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AWS: Create WordPress blog using the console and AWS CLI

by Kliment Andreev

In this post I’ll describe how to create a fully functional WordPress blog on Amazon AWS. The blog will run on a server that can scale up or down depending on the load. The database will reside on Amazon RDS, not on a separate server. I’ll use both the AWS console and CLI to show how things work. Some of the steps are optional and you may choose more or less resources or redundancy and different type of security. See the following post if you plan to use CLI and you don’t have that configured. Do not execute the CLI commands if you created/deleted something from the console. It won’t work. Also, it won’t work if you just blindly copy and paste the CLI commands. Pretty much all of them are tied with unique ids for the AMIs, security groups, scaling groups…

Security Groups

First, we’ll create two security groups, sgBlogEC2 and sgBlogRDS. The first one will be used for the servers and the second one for the database. The first one will allow ports 22 (ssh) and port 80 (http) from anywhere and the second one will allow port 3306 from sgBlogEC2 only. This means that you can manage any of the VM servers from anywhere, the blog can be accessed from anywhere and the database can be accessed only from the servers.

Go to Compute | EC2.

Then, under NETWORK & SECURITY, click Security Groups.

Click on Create Security Group and fill the blanks. We’ll use the default VPC. Then, click Add Rule and add both rules for port 22 (ssh) and port 80 (http). Click Create when done.

Do the same for the 2nd security group. This time add only port 3306 (MYSQL/Aurora) and for the source specify the Group ID of the first group that you’ve created.

Using CLI, we have to find the default VPC ID first.

aws ec2 describe-vpcs
    "Vpcs": [
            "VpcId": "vpc-c2d645a6",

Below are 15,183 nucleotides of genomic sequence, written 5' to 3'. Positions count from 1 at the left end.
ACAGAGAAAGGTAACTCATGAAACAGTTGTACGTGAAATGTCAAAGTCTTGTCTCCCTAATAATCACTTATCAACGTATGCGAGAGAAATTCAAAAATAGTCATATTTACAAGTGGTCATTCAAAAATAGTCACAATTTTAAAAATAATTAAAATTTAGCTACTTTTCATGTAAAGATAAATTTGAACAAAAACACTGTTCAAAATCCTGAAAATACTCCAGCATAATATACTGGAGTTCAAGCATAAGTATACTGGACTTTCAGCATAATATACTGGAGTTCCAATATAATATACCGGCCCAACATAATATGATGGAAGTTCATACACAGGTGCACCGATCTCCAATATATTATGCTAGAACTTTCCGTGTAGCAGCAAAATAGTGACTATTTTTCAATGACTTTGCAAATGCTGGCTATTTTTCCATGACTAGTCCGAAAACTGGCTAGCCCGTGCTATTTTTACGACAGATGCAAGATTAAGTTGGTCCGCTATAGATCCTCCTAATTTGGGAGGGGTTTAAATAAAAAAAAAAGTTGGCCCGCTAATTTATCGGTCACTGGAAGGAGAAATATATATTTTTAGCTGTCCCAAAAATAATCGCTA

"InstanceTenancy": "default",
            "State": "available",
            "DhcpOptionsId": "dopt-ca3593af",
            "CidrBlock": "",
            "IsDefault": true

In my case, the ID is vpc-c2d645a6. Now, we can create the groups.

aws ec2 create-security-group --group-name sgBlogEC2 --description "Security Group for the WordPress servers" \ 
--vpc-id vpc-c2d645a6
aws ec2 create-security-group --group-name sgBlogRDS --description "Security Group for the WordPress database" \ 
--vpc-id vpc-c2d645a6

When you execute these commands, you’ll get the security group ID as an output. Get the GroupId, you’ll need them now. In my case, the GroupIds were sg-37535351 and sg-3b53535d. We have the groups created, but we need the inbound rules.

aws ec2 authorize-security-group-ingress --group-id sg-37535351 --protocol tcp --port 22 --cidr
aws ec2 authorize-security-group-ingress --group-id sg-37535351 --protocol tcp --port 80 --cidr

and for the second group

aws ec2 authorize-security-group-ingress --group-id sg-3b53535d --protocol tcp --port 3306 --source-group sg-37535351


WordPress requires a MySQL compatible database to work. We can install the database on the WordPress server, but if we want to use more than one server in a load-balanced configuration, this scenario won’t work. So, we’ll just use a database instance separate from the servers.

From the main AWS menu, go to Database | RDS.

Click on Instances and then Launch DB Instance.

I’ll be using MariaDB, but you can choose Amazon Aurora or MySQL.

On the next screen, Amazon recommends to use Multi-AZ deployment and PIOPS for production databases. The benefit is that if one zone goes down, you’ll still have your database running in the other zone. And the PIOPS is just a faster SSD. I don’t need any of these so I’ll go with the Free Usage Tier option.

On this screen, you have to specify the details for the database, such as the resources (in my case 1CPU, 1GB RAM), 5GB of storage (you’ll probably need 10 or more GB) and the username and password that will have full access to the instance.

In the advanced settings dialog, make sure you choose your default VPC, disable the public access, choose the security group that we created for this database and name the database.

I’ve used the defaults for the backup options.

If you click on View DB Instance and then on the magnifying glass icon, you’ll see that the endpoint is not yet available.

Wait for a couple of minutes until the endpoint shows up. We’ll need this when we install WordPress.

Using CLI, you can accomplish the same.

aws rds create-db-instance \
--db-instance-identifier dbiWordPress \
--db-name dbWordPress \
--allocated-storage 5 \
--db-instance-class db.t2.micro \
--engine MariaDB \
--vpc-security-group-ids sg-3b53535d \
--master-username db_owner \
--master-user-password T0pS3cr3tP4ssw0rd \
--storage-type gp2 \
--no-publicly-accessible \

This is what we need when we install WordPress.

Key Pairs

If you already have a SSH key pair that you want to use, you can skip this step. If not, continue reading.

Go to Compute | EC2

Then, under NETWORK & SECURITY, click Key Pairs.